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# Computation and equivalence in the λ-calculus

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HW 3
COSC 4780
1 Computation and equivalence in the λ-calculus
1.1 β-reduction and β-equivalence
Recall, a redexis a term having the following shape.
(λx.M)N
i.e. it is the application of a lambda term to any other term.
We gave the following definitions in class.
Definition 1.1 (One-step β-reduction)
1.) (λx.M)N →β M[x := N]
We can extend this definition to allow one redex to be reduced anywhere in
a term.
2.) M →β N ⇒ MZ →β NZ
3.) M →β N ⇒ ZM →β ZN
4.) M →β N ⇒ λx.M →β λx.N
Note that →β can be considered a a relation on terms.
→β= {hM, Ni | M →β N}
i.e. it is the set of all terms M and N such that M →β N.
Example 1.1. Note that clauses (2) and (3) allow reduction in either side
of an application term, but not in both simultaneously. For example, the
following two are valid beta-reductions by clause (1).
(λx.x)y →β y
(λy.y)w →β w
Clause (2) allows reduction on the left side of an application term, so, if
M = ((λx.x)y) and N = y, for any term Z we know the following holds.
((λx.x)y)Z →β yZ
If Z = (λy.y)w, then,
((λx.x)y)((λy.y)w) →β y((λy.y)w)
Similarly, by (3), if Z = ((λx.x)y) then,
((λx.x)y)((λy.y)w) →β ((λx.x)y)w
1
It is not the case that the following is a reduction satisfying the relation
→β.
((λx.x)y)((λy.y)w) →β yw
Which rule would you apply? The definition of →β says one side must stay
constant. You can’t get there from here … unless you apply two steps of
β-reduction.
((λx.x)y)((λy.y)w) →β y((λy.y)w) →β yw
or
((λx.x)y)((λy.y)w) →β ((λx.x)y)w →β yw
Example 1.2. Clause (4) allows reduction in the body of an abstraction.
Since (λx.x)y →β y, by (4), λz.(λx.x)y →β λz.y.
Definition 1.2 (β

-reduction) The →∗
β
relation is the reflexive transitive
closure of the →β relation.
M →β N ⇒ M →∗
β N
M →∗
β M
M →∗
β N ∧ N →∗
β L ⇒ M →∗
β L
Problem 1.1. Beta-reduce the following lambda-terms by hand.
0.) (λy.y)z
1.) w ((λy.y)z)
2.) ((λy.y)z)w
3.) (λx.λy.x y)z
4.) ((λx.(λy.(y x)))y)
5.) (λx.((λy.(y x))z))
We can make →∗
β
into an equivalence relation by making it symmetric.
Definition 1.3 (β-equivalence)
1.) M →∗
β N ⇒ M ≡β N
2.)M ≡β N ⇒ N ≡β M
3.)(M ≡β N ∧ N ≡β L) ⇒ M ≡β L
Clause (1) just says two terms are ≡β if they are already in the relation
→β. Clause (2) ensures that ≡β is symmetric. If you think of β-reduction
as computation, then ≡β allows backward steps of computation. Clause
2
(3) ensures ≡β is transitive. Note that since →β is reflexive, by clause
(1), so is ≡β. You might think that since →β is also transitive, clause (3)
here is redundant. It’s not, the transitivity in →β only includes “forward”
steps of computation, it does not allow a sequence containing forward and
“backward” steps.
1.2 η-Reduction
Next we introduce a different kind of reduction, η-reduction1
.
Definition 1.4. (η-reduction)
(λx.Mx) →η M if x 6∈ F V (M)
Look, because x is not free in M, M[x := N] = M and so
(λx.Mx)N →β (Mx)[x := N] = M[x := N]x[x := N] = MN
The idea of η-reduction is to say, why not just use M instead of λx.Mx
since any term (say N) that I apply this function to is just the same as I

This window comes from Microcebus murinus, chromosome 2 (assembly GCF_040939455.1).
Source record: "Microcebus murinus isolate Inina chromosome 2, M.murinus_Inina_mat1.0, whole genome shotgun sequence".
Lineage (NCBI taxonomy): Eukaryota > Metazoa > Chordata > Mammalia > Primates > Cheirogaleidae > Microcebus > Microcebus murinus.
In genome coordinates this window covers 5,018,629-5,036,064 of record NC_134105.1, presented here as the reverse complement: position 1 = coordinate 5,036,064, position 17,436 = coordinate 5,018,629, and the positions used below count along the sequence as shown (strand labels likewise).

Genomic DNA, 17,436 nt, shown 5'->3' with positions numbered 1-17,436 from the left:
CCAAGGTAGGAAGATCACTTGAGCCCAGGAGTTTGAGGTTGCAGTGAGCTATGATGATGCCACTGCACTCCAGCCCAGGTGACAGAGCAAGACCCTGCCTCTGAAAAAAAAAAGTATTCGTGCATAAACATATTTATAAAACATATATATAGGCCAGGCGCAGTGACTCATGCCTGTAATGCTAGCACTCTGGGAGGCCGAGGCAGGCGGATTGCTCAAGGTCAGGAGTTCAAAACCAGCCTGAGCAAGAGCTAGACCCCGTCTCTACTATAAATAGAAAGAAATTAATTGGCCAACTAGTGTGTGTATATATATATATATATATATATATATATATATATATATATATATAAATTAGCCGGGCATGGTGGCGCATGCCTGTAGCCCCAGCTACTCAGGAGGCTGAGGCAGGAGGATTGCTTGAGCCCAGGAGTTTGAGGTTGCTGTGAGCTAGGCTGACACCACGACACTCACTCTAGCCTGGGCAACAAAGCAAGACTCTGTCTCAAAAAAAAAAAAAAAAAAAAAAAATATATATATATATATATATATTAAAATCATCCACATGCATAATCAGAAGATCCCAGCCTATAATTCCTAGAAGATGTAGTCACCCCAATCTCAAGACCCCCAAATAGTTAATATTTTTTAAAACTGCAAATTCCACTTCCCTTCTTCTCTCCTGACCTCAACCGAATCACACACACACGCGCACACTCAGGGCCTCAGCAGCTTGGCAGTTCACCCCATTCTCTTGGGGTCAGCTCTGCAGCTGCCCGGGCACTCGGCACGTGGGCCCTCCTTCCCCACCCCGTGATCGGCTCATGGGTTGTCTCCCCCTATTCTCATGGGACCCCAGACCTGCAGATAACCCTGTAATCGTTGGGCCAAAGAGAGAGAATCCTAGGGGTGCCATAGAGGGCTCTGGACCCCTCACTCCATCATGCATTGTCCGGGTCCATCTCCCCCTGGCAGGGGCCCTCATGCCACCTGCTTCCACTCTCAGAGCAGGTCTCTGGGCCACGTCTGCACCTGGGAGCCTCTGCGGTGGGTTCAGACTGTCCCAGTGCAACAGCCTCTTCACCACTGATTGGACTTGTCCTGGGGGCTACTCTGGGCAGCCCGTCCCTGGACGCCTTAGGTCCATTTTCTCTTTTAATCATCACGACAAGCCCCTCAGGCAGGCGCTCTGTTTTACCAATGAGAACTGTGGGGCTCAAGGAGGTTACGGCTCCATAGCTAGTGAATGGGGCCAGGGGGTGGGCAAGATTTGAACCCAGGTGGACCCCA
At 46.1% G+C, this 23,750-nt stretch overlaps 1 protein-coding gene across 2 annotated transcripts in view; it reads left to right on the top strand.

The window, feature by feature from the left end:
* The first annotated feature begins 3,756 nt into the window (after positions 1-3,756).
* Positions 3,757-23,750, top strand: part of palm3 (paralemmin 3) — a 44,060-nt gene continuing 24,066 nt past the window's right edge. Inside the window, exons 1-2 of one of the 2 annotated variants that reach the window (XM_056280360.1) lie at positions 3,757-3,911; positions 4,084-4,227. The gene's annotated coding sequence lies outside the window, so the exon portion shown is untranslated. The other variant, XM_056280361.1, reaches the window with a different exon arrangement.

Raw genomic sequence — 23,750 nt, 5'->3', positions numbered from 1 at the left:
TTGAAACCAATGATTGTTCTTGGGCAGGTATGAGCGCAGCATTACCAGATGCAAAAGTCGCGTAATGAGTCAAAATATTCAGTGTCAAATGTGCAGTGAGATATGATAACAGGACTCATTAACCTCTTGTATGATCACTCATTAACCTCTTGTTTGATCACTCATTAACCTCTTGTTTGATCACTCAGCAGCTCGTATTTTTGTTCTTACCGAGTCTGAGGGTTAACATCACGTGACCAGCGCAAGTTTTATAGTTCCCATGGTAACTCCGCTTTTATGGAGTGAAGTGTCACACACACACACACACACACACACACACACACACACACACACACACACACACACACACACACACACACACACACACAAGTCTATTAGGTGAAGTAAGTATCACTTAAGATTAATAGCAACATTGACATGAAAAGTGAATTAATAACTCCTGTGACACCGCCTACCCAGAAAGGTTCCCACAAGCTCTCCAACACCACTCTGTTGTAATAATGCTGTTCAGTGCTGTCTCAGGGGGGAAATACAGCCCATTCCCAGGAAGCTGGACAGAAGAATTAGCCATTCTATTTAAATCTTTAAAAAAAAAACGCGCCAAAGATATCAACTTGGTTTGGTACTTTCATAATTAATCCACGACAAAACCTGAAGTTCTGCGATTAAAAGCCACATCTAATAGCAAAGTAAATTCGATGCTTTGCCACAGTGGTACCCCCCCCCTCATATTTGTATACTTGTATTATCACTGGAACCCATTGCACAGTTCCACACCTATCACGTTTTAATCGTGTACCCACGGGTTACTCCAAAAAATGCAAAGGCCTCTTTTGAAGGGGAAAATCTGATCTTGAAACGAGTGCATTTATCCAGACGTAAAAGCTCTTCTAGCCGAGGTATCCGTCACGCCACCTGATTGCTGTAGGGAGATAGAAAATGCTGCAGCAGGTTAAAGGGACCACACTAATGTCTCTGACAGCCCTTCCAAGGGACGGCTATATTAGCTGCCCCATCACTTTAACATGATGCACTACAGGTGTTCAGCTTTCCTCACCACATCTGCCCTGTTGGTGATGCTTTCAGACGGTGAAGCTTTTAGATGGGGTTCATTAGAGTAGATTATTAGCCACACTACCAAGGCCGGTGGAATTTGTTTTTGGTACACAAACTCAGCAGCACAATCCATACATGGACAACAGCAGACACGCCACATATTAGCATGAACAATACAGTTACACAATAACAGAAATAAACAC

will get by directly applying M.
An example of η-reduction you already know occurs in languages which
allow functions to be defined in Curried form, like Haskell and OCaml.
For example, if f x y = x + y, we can simply write g = f 5 instead of
g y = f 5 y. This is a form of η-reduction.
Note that →η is a relation just like →β,
→η= {hM, Ni | M →η N}
Definition 1.5 (→{β,η}) Remember, when we consider →β and →η as relations, we are thinking of them as sets of pairs of terms. We can union sets
together.
→{β,η}
def = →β ∪ →η
1.3 Recursion in the lambda Calculus
Recursion in the λ-calculus is performed with so-called fixedpoint combinators. A combinator is just a term with no free variables, also called a closed
term. defined as follows:
Y
def = λf.(λx.f(xx))(λx.f(xx))
1
η is the Greek letter named “eta”. Also, η reduction is described in chapter 6 (pg
167) of the Schmidt text.
3
Definition 1.6 (The Fixedpoint property) A term (say F) has the fixedpoint property if, for every term M,
FM ≡β M(FM)
Theorem 1.1. We prove that Y has the fixed point property, that is, for
every term M
Y M ≡β M(Y M)
The proof is as follows:
Y M = (λf.(λx.f(xx))(λx.f(xx)))M
→β (λx.M(xx))(λx.M(xx))
→β M((λx.M(xx))(λx.M(xx)))
←β M((λf.(λx.f(xx))(λx.f(xx)))M)
= M(Y M)

Now, recall that application associates to the left, so xyz means (xy)z.
And so, regarding η-reduction in particular, and this will be useful to solve
the next problem.
λy.NNy →η NN
If N is something complicated like (λx.M(λy.xxy)), then
λy.(λx.M(λy.xxy))(λx.M(λy.xxy))y →η (λx.M(λy.xxy))(λx.M(λy.xxy))
Definition 1.7. The Z combinator is defined as follows:
Z
def = λf.(λx.f(λy.xxy))(λx.f(λy.xxy))
Problem 1.2. Prove2
that, like Y , Z enjoys the fixed-point property when
we consider the equivalence ≡βη (the relation that allows us to use both β
and η reduction.) You must prove that for any term M, that
ZM ≡βη M(ZM)
2You will need to use one instance of η-reduction to get the proof to go through.
4

Computation and equivalence in the λ-calculus
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